(Reuters) - Calgary has yet to decide if it will submit a bid for the 2026 Winter Olympics but Canada is already gearing up for a medal push by launching the 5to8 programme on Thursday which will fund athletes who are between five to eight years from competing.
The programme was kick started by a 2.5 million Canadian dollars (£1.5 million) donation, the largest to Olympic sport in Canadian history, from businessman and philanthropist David Asper and his wife Ruth.
The contribution will be supplemented through the Government of Canada’s fund matching programme, doubling the value of the Asper donation.
"This is a game changing gift for sport philanthropy in Canada," said Canadian Olympic Foundation CEO Paul McIntyre Royston in a statement.
"Not only has the David and Ruth Asper family given an unprecedented donation to sport in Canada, they have helped to launch an initiative that will continue to help Canadian athletes become the best in the world for years to come."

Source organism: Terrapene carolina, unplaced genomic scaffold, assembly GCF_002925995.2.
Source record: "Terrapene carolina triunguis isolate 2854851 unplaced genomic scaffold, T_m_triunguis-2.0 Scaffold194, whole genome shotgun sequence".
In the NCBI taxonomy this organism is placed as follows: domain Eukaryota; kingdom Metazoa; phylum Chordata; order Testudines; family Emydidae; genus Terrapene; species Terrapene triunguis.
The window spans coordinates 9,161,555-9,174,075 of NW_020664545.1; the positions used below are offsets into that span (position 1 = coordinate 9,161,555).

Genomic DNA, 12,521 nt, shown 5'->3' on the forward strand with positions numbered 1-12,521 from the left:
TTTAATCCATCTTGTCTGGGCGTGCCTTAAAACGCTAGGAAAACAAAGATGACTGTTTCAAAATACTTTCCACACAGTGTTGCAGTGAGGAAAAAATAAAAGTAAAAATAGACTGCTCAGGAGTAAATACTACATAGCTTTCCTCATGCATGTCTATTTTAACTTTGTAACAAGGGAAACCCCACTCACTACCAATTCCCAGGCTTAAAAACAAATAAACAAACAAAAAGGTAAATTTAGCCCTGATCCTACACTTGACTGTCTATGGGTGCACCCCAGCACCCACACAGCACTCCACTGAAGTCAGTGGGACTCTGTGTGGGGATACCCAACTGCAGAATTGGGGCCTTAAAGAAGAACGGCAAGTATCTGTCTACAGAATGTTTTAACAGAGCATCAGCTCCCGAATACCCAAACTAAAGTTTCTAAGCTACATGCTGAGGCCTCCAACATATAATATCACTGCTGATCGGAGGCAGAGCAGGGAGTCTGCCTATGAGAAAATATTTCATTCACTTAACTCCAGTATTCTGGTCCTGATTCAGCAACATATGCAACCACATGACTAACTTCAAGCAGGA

The five-to-eight-year window set out in the programme would lineup directly with a Calgary 2026 Winter Olympics should the city decide to go forward with a bid.
The International Olympic Committee (IOC) on Tuesday gave Calgary, Stockholm and an Italian bid involving Cortina D’Ampezzo and Milan the green light to bid for 2026 Winter Games.
But before moving forward and submitting an official bid, Calgary, host for the 1988 Winter Games, will await the results of a Nov. 13 plebiscite on whether the city supports hosting the Olympics.
The IOC will select the winning bid in June 2019 at its session in Lausanne.
Win or lose, the Canada Olympic Foundation underlined the country's plans to support and develop the next generation of Canadian Olympians.
The country saw what a commitment to Olympic athletes can produce at the 2010 Vancouver Winter Games where Canada topped the medal table with 14 golds while collecting a total of 26 medals.
Canada finished third at both the 2014 Sochi and 2018 Pyeongchang Winter Olympics.
Results have not been as impressive at the Summer Olympics, with Canada winning just two golds at the 2012 London Games and four golds in Rio in 2016.
(Editing by Pritha Sarkar)